5. catsworking says:

    Bob, you have a point, but I believe the medium has already caught on and fetches a hefty price. Humans call it the “distressed” look. Within a matter of days, cats can turn any ordinary piece of furniture into a priceless antique that looks like it has a story to tell.

    Adele, I do remember that Karen was stunned by the level of creativity I displayed in kittenhood while working on Kitten vs. Sheetrock. Not only did I use claws, but teeth, to get the sheetrock peeled exactly the way it needed to be to express my vision.

    Alas, Cole has not shown much creative promise beyond limited work with corrugated cardboard. I think he must have been taught in the joint that cats who get adopted and express themselves with their claws have a very high likelihood of being bounced back, so he’s very circumspect when it comes to using his for anything but digging in the kitty litter.

    Noel, it’s funny that you should mention our organic “Vomit” series. Yul left 2 interesting pieces on the carpet just this morning, but Karen has never seen fit to photograph them for some reason.

  6. catsworking says:

    Zappa, Karen has never brought anything down into the house, probably because she would get very lonely if we used it for artistic purposes and then abandoned her for the nether regions of the sofa.

  7. anitalmccormick says:

    Scratching on carpet or fabric is a natural way for cats to express themselves. It is up to their human caretakers to help cats channel their artistic talents into something both humans and cats can be proud of!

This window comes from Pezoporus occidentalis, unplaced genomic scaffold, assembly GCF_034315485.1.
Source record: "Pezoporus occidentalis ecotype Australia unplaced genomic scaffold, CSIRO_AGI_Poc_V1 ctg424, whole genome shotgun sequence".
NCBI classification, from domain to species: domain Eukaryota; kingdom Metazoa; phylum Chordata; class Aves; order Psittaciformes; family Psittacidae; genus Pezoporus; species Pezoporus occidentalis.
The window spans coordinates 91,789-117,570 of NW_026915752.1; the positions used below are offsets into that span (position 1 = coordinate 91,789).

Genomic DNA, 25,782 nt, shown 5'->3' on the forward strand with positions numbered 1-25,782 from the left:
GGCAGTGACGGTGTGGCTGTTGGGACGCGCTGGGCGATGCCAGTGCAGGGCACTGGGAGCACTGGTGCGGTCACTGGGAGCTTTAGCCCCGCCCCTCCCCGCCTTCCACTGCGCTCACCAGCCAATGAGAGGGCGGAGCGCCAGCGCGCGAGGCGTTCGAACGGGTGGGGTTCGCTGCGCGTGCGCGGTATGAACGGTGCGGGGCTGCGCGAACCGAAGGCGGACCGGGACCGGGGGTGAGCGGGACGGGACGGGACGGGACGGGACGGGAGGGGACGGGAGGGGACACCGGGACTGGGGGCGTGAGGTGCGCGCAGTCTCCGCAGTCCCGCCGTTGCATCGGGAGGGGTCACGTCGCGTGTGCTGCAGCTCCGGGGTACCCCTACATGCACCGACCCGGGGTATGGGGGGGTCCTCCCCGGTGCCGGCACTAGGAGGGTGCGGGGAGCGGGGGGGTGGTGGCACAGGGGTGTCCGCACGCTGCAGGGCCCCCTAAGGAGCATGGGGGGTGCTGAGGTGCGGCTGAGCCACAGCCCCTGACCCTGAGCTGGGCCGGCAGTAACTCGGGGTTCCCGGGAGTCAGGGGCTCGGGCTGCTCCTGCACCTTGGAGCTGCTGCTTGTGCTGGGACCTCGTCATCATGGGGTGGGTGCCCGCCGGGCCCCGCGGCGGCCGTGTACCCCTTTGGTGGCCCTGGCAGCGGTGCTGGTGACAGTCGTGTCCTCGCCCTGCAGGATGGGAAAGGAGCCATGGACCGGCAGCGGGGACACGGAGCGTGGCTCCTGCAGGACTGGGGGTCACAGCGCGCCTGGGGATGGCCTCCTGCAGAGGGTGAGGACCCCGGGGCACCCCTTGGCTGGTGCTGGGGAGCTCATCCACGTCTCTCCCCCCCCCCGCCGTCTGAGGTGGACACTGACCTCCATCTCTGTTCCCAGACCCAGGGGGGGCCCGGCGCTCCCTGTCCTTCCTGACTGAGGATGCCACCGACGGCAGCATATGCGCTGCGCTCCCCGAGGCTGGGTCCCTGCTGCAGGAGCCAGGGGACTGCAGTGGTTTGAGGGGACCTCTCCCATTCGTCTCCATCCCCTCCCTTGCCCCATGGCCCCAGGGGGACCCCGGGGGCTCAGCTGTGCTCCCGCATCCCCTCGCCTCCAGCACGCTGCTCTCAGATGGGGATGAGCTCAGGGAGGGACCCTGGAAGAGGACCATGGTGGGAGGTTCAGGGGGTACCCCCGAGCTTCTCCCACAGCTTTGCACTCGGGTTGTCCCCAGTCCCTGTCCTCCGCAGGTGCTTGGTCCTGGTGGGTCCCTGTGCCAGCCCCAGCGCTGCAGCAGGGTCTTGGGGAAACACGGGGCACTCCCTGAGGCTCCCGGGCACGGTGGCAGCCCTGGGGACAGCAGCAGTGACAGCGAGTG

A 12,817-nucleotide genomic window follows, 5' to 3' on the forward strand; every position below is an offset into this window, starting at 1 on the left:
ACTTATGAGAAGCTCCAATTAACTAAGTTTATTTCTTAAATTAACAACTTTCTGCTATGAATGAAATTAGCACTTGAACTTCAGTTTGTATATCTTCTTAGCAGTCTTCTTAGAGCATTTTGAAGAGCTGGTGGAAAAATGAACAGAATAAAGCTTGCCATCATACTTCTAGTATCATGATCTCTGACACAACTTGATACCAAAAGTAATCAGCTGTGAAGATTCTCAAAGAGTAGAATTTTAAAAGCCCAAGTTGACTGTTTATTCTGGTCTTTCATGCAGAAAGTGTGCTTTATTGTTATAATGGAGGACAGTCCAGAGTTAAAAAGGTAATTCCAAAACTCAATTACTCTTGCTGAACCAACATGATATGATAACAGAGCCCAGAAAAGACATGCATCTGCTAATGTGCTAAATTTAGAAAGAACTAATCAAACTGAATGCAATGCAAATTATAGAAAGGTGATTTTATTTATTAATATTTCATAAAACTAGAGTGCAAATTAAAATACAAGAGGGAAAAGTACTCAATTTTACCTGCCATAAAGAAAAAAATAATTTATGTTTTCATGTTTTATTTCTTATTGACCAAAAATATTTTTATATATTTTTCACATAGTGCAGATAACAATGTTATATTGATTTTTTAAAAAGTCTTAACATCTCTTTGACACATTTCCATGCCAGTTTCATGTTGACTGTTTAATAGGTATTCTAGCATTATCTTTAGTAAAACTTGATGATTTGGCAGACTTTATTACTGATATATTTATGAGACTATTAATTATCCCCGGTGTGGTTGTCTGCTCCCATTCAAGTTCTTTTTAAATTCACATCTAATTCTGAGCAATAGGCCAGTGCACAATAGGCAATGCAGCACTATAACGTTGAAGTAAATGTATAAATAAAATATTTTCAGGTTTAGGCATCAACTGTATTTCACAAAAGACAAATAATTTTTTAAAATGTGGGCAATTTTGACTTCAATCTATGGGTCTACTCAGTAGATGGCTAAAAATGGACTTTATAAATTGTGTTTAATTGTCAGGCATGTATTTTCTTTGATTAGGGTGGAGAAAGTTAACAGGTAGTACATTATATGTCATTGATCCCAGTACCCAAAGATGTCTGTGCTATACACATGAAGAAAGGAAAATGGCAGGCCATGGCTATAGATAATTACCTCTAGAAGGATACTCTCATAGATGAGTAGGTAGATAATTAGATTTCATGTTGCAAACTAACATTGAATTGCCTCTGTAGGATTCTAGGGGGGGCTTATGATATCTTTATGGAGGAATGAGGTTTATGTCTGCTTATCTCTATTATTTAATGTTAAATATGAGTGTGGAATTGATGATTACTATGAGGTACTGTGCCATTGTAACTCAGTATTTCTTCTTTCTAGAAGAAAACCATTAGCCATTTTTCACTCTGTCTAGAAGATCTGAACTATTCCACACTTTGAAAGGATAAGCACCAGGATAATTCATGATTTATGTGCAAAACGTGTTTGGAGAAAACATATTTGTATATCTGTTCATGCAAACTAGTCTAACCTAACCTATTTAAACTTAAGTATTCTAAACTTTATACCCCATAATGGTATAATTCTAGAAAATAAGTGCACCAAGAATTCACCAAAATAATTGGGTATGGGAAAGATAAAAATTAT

http://www.animalpetsandfriends.com/Article/Cats-Can–Express-Their-Creativity-Through-Scratching/13379

  8. catsworking says:

    Welcome, Anita! (Readers, Anita is Henry the feline fiber artist’s owner.) We admire Henry’s work, but so far Karen has not stuck any carpet on the wall for us. If she had, she might have blocked creation of “Kitten vs. Sheetrock.”

  9. anitalmccormick says:

    Hello Cat Artists!

    Carpet is a wonderful material to work with! I find that scratching carpet attached to the wall is just as satisfying as scratching the living room chair – with the added benefit that I do not get in trouble for working on my creations.

    I hope your person, Karen, makes it possible for you to explore this wonderful media in the near future. Make sure to ask for “uncut loops” carpet, as when the manufacturer cuts the loops, it severely limits the designs and textures a cat can create with it. Also, ask her to make sure the carpet backing isn’t too heavy, or it will take forever to pull the fiber out. In this case,less expensive carpet samples usually make the best artistic materials.

    Keep on scratching!

    Henry

  10. catsworking says:

    Hi, Henry! I’m flattered to be hearing from the artist himself. Don’t get me wrong. We do admire your work and know how much effort you put into it. Your biceps and shoulders must be very toned.

    Thanks for the pointers on the carpet. I think you have persuaded Karen to let us give it try. Up to now, we have only worked on the carpet that covers our perches, as well as the Ramp to Heaven, but they’re not uncut loop, so the results have not been as spectacular as yours.